In the UK we are experiencing some very cold weather and special measures need to be taken into consideration when placing concrete. We’ve put together this ‘Essential Guide to Cold Weather Concreting’.
How does cold weather affect concrete?
Low, especially freezing temperatures are harmful to concrete so additional measures must be taken when placing it in cold weather. Young concrete, if allowed to cool below freezing, may be damaged, therefore potentially making it unfit for use. If temperatures drop below zero the concrete will develop strength slower than that of concrete placed during warmer, ambient temperatures.
What practical measures need to be taken?
Two different temperatures need to be taken into consideration – ambient air temperature and concrete temperature. Provided that concrete is able to reach strength of about 2 N/mm2, it is likely to resist disruptive expansion. For most concrete mixes, this strength is achieved in the first 48 hours, providing the concrete is kept above 50 degrees celsius. It is important to also remember that low temperatures will delay the development of concrete strength.
What happens if the temperature is low and no frost is present?
There is minimal risk to the concrete for premature damage if the temperature does not drop below freezing. It is vital that striking formwork is delayed as much as possible to allow the concrete to cool to avoid thermal shock. Striking formwork too early may result in the concrete being too weak to carry its own wait and it may collapse. Across the industry there are no exact rules as to when formwork should be struck as the rate of strength gain depends on many factors outside of the ready-mix concrete supplier’s and PUDLO’s control. These factors depend on, and not limited to, concrete mix design, aggregate, reinforcement, formwork type, ambient temperature, etc. It is important to note that concretes containing ground granulated blastfurnace slag (GGBS) or pulverised fly ash (PFA) harden at a slower rate, therefore striking times should be extended.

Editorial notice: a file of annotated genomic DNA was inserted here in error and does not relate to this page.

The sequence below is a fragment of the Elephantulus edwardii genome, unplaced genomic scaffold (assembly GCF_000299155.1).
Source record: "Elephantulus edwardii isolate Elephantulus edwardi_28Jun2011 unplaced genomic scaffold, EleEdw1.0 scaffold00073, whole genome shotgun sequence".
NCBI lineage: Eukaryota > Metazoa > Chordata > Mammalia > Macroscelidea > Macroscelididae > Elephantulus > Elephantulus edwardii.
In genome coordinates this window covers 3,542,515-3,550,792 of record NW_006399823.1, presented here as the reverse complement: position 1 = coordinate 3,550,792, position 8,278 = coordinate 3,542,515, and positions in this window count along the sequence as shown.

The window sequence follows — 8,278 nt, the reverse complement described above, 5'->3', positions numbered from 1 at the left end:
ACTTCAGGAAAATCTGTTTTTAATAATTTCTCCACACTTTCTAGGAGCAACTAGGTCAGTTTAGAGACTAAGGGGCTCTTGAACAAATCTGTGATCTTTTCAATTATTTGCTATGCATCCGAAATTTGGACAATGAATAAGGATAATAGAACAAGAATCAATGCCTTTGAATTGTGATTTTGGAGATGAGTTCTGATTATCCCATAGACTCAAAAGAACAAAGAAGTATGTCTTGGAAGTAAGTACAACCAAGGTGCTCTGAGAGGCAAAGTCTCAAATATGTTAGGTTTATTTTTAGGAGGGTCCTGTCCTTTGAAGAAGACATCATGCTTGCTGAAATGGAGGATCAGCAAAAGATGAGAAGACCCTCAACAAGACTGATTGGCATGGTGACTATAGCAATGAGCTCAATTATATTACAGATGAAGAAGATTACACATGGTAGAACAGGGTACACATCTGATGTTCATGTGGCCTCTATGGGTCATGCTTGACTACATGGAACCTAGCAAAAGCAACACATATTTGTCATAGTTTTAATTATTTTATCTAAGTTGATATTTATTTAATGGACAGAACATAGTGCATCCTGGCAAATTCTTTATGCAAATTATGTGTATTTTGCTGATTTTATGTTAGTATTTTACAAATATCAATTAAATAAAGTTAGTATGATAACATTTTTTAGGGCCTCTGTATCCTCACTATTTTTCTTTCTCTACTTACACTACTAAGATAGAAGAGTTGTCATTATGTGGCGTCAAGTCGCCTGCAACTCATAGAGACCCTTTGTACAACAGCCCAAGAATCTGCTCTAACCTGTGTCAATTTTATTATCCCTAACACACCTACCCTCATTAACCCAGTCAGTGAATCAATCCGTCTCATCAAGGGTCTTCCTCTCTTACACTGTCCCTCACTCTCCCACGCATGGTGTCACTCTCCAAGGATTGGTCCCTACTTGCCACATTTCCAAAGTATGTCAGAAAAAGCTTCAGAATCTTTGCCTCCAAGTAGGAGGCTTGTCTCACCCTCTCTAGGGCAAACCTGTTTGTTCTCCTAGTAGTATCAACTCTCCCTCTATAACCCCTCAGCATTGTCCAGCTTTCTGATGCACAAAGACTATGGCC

What happens if minor frost at night is present?
Firstly, all freshly placed concrete should be placed on a surface that is free from ice and snow at a minimum temperature of 20 degrees celsius. Concrete should also be placed and protected as soon as possible onsite. The temperature of the concrete should be no less than 50 degrees celsius (preferably 100 degrees celsius).
What happens if there is severe frost during the day and at night?
It is recommended that there is a requirement for heated concrete, preferably 10 degrees celsius at the time of delivery. Once the concrete has been placed and frost blankets deployed, hot air blowers can be used to give enough heat in conjunction with low tents of polythene or tarpaulin. Note: It is important that heaters are positioned to avoid the concrete being dried out. As standard, all concrete needs to be properly cured with a spray-on compound. DO NOT use water or wet hessian as freezing may occur.
What protection measures can be put in place?
There will be occasions when ready mixed concrete companies will be unable to guarantee temperature at delivery and the contractor will need to decide if they can adequately protect the concrete.
There are a number of different ways to protect the concrete. These include:
- Leaving formwork up for longer periods (timber formwork offers sufficient insulation). Steel formwork is a poor insulator; therefore, you should consider fixing insulated materials to the back of the formwork.
- Use frost blankets.
- Use foam mats.
- Erect temporary covers and provide heating with space heaters.
A downloadable version of our guide is here. Please get in touch with us to assist you with your waterproofing needs on 01954 780687 or firstname.lastname@example.org